Movements and residency of Caribbean reef sharks at a remote atoll in Belize, Central America

We investigated spatial use patterns of 77 Caribbean reef sharks (Carcharhinus perezi) at Lighthouse Reef Atoll, Belize over 7 years using residency patterns, kernel density (KD) estimation and network analysis. We found a high degree individual variation in spatial use of the atoll, but there were significant differences in residency and activity space between sexes, with females being overall more resident. Ontogenetic shifts in movement and residency were largely limited to females, as the residency index increased and activity space estimates decreased as females matured, while for males there was no relationship between space use or residency and size. KD analysis revealed many mature females were highly resident to discrete locations, and average activity space of the intermediate-sized sharks was significantly larger than that of the adults, but not the smallest sharks. Markov chain analyses indicated that the southwestern portion of the atoll was the most important movement corridor for all sharks…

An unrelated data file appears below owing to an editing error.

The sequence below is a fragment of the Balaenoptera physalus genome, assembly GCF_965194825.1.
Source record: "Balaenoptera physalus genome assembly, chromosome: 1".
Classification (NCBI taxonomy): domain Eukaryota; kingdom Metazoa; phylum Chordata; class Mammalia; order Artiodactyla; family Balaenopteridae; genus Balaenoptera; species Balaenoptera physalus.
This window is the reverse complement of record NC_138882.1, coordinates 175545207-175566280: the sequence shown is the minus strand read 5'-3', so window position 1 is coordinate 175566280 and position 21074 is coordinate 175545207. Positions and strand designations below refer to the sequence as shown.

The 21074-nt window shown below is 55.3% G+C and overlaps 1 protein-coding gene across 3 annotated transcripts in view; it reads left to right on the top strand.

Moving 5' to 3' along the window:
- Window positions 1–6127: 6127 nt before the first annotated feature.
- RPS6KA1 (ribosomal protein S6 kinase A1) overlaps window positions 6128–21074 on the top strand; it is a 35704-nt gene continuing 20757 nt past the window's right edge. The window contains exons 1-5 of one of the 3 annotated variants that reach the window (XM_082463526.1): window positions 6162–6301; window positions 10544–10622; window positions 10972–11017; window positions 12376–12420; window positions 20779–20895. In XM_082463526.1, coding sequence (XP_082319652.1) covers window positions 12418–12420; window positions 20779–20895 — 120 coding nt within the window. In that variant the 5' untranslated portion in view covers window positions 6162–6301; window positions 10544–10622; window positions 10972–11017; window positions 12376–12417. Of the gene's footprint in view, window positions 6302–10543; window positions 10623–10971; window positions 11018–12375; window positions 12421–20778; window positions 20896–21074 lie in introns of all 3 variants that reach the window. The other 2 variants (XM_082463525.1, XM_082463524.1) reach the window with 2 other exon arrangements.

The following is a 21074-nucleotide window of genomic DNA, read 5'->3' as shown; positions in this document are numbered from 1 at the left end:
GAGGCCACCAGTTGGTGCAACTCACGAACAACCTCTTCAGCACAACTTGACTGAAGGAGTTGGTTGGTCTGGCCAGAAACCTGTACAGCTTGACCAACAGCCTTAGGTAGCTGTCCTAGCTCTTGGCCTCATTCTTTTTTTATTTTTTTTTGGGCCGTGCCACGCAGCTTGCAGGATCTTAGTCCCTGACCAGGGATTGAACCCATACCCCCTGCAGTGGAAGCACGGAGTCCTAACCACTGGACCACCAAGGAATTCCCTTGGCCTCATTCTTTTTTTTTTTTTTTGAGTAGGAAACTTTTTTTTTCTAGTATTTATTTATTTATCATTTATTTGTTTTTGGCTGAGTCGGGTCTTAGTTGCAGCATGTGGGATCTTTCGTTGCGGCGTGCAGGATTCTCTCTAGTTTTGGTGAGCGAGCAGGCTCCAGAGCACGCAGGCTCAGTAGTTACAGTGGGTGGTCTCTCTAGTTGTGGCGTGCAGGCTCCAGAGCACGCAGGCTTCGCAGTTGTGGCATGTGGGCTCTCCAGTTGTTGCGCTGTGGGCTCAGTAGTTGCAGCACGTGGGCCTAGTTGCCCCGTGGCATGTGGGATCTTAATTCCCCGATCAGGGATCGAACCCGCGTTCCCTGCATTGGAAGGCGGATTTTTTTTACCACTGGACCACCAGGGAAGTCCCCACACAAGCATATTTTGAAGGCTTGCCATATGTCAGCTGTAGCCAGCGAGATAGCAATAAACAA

Ivy E. Baremore1, Rachel T. Graham1, George
H. Burgess2 and Daniel W. Castellanos1

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